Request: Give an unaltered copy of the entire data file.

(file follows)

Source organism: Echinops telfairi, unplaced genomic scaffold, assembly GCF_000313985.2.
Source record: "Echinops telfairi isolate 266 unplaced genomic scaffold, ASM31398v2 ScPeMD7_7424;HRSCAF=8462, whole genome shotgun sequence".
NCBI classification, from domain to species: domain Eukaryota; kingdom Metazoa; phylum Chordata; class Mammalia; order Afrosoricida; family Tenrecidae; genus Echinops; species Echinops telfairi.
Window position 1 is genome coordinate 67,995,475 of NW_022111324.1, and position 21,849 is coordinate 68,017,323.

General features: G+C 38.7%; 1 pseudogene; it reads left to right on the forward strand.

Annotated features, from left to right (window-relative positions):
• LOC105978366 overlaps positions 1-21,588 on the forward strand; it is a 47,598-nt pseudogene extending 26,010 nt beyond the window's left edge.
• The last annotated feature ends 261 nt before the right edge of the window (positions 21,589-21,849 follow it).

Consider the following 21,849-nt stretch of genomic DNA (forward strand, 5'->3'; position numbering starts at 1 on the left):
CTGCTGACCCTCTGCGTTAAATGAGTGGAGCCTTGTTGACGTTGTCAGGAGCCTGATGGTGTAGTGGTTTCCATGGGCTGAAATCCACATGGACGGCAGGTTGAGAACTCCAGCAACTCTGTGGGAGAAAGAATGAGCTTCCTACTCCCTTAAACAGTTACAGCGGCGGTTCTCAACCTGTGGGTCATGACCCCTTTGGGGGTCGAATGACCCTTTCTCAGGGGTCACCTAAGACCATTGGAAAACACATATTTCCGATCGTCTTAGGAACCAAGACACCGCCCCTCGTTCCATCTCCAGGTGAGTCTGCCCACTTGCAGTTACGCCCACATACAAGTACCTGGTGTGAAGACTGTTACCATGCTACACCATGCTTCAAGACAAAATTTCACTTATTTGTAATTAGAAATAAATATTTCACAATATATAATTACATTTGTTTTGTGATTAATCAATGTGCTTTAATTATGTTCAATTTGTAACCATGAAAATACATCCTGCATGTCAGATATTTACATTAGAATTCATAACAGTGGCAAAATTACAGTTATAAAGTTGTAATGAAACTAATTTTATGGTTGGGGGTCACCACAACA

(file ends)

Source organism: Echinops telfairi, unplaced genomic scaffold, assembly GCF_000313985.2.
Source record: "Echinops telfairi isolate 266 unplaced genomic scaffold, ASM31398v2 ScPeMD7_7424;HRSCAF=8462, whole genome shotgun sequence".
NCBI classification, from domain to species: domain Eukaryota; kingdom Metazoa; phylum Chordata; class Mammalia; order Afrosoricida; family Tenrecidae; genus Echinops; species Echinops telfairi.
Window position 1 is genome coordinate 67,995,475 of NW_022111324.1, and position 21,849 is coordinate 68,017,323.

General features: G+C 38.7%; 1 pseudogene; it reads left to right on the forward strand.

Annotated features, from left to right (window-relative positions):
• LOC105978366 overlaps positions 1-21,588 on the forward strand; it is a 47,598-nt pseudogene extending 26,010 nt beyond the window's left edge.
• The last annotated feature ends 261 nt before the right edge of the window (positions 21,589-21,849 follow it).

Consider the following 21,849-nt stretch of genomic DNA (forward strand, 5'->3'; position numbering starts at 1 on the left):
CTGCTGACCCTCTGCGTTAAATGAGTGGAGCCTTGTTGACGTTGTCAGGAGCCTGATGGTGTAGTGGTTTCCATGGGCTGAAATCCACATGGACGGCAGGTTGAGAACTCCAGCAACTCTGTGGGAGAAAGAATGAGCTTCCTACTCCCTTAAACAGTTACAGCGGCGGTTCTCAACCTGTGGGTCATGACCCCTTTGGGGGTCGAATGACCCTTTCTCAGGGGTCACCTAAGACCATTGGAAAACACATATTTCCGATCGTCTTAGGAACCAAGACACCGCCCCTCGTTCCATCTCCAGGTGAGTCTGCCCACTTGCAGTTACGCCCACATACAAGTACCTGGTGTGAAGACTGTTACCATGCTACACCATGCTTCAAGACAAAATTTCACTTATTTGTAATTAGAAATAAATATTTCACAATATATAATTACATTTGTTTTGTGATTAATCAATGTGCTTTAATTATGTTCAATTTGTAACCATGAAAATACATCCTGCATGTCAGATATTTACATTAGAATTCATAACAGTGGCAAAATTACAGTTATAAAGTTGTAATGAAACTAATTTTATGGTTGGGGGTCACCACAACA